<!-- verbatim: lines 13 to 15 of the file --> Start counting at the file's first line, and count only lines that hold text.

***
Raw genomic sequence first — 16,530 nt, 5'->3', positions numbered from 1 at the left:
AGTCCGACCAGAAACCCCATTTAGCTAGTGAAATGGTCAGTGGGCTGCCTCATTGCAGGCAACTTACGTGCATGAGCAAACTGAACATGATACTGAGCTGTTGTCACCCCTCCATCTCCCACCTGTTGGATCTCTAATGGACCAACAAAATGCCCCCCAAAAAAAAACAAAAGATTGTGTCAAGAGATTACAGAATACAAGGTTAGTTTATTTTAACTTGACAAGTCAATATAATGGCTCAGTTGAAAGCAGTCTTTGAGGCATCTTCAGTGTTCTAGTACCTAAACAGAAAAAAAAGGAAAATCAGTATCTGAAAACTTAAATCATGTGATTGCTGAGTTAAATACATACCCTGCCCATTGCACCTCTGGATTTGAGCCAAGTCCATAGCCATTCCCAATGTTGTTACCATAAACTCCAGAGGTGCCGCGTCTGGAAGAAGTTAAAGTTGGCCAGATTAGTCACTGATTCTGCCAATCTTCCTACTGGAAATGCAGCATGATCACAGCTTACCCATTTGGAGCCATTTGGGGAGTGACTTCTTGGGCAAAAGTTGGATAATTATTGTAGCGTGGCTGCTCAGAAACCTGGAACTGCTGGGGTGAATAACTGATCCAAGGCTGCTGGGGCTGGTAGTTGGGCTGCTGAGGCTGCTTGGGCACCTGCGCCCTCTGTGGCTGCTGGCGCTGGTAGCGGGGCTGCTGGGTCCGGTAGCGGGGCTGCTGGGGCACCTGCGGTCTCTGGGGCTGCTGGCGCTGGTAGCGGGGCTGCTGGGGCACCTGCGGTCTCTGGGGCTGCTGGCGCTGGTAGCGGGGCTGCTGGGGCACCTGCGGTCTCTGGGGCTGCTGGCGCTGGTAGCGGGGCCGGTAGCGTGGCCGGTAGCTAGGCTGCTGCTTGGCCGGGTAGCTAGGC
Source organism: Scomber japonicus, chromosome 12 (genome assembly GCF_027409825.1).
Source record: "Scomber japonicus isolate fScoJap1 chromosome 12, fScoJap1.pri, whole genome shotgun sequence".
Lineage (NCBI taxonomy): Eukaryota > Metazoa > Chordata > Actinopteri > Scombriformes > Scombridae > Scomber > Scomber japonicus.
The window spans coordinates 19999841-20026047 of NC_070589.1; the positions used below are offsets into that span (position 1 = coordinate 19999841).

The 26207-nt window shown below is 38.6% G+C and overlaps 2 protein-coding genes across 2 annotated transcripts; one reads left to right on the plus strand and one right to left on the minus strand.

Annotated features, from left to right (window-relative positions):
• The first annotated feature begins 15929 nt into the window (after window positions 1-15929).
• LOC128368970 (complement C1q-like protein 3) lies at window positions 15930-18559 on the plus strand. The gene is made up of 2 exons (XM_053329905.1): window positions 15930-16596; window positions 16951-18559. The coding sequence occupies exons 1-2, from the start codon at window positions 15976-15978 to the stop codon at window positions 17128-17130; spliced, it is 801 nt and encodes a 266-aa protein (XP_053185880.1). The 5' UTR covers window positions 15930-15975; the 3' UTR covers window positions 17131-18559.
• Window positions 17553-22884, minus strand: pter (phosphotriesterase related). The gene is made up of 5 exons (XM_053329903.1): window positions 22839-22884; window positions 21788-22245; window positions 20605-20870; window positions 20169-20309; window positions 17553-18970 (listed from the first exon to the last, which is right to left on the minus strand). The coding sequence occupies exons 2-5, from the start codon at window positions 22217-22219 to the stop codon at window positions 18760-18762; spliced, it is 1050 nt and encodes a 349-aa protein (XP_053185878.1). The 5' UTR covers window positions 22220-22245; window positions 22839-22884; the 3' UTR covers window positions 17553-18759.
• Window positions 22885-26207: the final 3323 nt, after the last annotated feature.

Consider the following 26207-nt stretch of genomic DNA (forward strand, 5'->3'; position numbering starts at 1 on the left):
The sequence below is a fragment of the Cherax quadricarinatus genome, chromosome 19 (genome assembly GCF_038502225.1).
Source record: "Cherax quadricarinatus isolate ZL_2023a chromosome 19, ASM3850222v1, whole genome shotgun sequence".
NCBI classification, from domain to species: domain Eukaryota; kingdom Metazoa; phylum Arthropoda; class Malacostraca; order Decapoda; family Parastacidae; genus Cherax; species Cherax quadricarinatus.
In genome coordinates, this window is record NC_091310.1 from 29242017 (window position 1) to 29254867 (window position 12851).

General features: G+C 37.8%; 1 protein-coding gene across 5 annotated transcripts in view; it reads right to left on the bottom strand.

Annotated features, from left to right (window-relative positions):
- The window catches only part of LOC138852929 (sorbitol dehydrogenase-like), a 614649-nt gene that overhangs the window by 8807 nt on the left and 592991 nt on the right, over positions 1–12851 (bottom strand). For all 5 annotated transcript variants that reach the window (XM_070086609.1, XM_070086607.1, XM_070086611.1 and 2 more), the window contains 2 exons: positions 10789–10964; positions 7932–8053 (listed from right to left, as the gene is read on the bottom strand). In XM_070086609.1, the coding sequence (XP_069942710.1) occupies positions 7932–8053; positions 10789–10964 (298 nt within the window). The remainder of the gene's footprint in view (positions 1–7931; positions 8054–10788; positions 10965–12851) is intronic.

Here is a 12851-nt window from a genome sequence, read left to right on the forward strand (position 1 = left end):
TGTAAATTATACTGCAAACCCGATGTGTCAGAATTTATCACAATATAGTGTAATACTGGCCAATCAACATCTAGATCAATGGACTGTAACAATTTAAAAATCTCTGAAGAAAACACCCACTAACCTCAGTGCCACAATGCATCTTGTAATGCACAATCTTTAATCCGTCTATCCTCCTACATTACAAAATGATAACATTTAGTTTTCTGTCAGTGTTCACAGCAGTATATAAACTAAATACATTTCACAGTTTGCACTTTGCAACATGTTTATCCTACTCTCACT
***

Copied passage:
Consider the following 26207-nt stretch of genomic DNA (forward strand, 5'->3'; position numbering starts at 1 on the left):
The sequence below is a fragment of the Cherax quadricarinatus genome, chromosome 19 (genome assembly GCF_038502225.1).
Source record: "Cherax quadricarinatus isolate ZL_2023a chromosome 19, ASM3850222v1, whole genome shotgun sequence".